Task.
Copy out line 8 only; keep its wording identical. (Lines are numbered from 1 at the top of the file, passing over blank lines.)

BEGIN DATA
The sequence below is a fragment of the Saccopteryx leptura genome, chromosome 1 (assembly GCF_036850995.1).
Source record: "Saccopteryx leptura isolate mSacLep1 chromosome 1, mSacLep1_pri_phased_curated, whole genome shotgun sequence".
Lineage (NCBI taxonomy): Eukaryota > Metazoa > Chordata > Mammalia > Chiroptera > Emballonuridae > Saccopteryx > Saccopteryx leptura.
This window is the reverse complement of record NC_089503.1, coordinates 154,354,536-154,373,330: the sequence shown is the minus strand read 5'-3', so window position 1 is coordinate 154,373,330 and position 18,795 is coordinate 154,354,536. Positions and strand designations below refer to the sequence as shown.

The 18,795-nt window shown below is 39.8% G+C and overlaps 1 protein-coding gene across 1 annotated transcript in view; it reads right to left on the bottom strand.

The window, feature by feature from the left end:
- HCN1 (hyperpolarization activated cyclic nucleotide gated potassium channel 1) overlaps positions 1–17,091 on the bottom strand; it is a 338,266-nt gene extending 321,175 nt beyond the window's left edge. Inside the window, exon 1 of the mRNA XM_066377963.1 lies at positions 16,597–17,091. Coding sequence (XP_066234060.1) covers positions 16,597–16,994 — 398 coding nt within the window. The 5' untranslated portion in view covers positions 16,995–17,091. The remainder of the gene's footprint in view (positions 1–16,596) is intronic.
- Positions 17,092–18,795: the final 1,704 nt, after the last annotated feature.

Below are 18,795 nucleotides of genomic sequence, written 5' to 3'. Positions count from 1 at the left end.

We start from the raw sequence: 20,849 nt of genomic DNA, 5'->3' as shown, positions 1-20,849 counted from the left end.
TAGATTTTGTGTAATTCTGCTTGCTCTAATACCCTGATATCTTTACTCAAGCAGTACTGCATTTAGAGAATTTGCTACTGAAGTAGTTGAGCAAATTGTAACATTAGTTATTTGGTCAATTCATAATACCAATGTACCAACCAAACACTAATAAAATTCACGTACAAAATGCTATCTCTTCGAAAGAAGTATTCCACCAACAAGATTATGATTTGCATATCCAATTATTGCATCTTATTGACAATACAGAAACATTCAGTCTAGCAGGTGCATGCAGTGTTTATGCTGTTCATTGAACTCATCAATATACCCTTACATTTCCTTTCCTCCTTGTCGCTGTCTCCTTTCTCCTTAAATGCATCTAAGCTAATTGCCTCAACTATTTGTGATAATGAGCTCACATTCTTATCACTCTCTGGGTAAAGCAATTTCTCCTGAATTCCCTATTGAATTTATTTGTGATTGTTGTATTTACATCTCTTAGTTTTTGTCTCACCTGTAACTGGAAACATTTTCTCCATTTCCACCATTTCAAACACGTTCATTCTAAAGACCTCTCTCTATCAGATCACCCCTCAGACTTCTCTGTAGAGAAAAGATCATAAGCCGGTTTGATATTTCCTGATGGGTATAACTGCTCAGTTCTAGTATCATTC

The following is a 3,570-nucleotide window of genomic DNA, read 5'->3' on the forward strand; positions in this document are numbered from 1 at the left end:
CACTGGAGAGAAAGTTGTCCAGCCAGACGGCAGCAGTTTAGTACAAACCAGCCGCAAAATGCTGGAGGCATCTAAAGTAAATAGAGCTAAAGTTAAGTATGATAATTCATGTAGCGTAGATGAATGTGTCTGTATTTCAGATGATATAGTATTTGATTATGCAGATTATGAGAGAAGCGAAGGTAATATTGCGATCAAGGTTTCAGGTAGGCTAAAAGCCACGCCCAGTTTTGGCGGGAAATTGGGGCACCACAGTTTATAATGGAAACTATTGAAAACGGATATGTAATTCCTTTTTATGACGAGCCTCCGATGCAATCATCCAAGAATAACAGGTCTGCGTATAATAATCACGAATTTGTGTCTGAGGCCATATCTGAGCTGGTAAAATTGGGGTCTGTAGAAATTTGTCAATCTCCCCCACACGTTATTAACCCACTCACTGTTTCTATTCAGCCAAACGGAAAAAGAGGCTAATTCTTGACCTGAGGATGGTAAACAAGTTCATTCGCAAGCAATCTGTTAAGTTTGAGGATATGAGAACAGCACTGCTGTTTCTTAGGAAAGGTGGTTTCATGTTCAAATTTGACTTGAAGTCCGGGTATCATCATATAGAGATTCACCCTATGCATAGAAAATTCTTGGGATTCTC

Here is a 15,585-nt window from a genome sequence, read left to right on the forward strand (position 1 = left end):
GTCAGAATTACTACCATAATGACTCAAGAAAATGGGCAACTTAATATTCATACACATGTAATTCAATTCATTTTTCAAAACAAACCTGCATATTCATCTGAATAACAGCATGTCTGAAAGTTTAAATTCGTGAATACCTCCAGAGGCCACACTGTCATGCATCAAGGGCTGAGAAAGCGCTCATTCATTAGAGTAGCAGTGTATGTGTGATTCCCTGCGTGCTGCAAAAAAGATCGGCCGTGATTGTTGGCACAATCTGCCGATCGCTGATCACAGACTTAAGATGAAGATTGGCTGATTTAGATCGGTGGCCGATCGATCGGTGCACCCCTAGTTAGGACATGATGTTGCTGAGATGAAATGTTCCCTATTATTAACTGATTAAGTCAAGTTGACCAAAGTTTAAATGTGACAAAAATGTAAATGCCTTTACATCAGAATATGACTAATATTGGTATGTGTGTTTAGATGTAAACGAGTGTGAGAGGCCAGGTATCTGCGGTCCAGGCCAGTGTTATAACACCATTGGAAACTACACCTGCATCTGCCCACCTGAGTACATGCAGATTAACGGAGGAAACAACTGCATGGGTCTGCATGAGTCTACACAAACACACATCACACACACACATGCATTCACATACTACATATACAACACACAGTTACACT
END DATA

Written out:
- Positions 17,092–18,795: the final 1,704 nt, after the last annotated feature.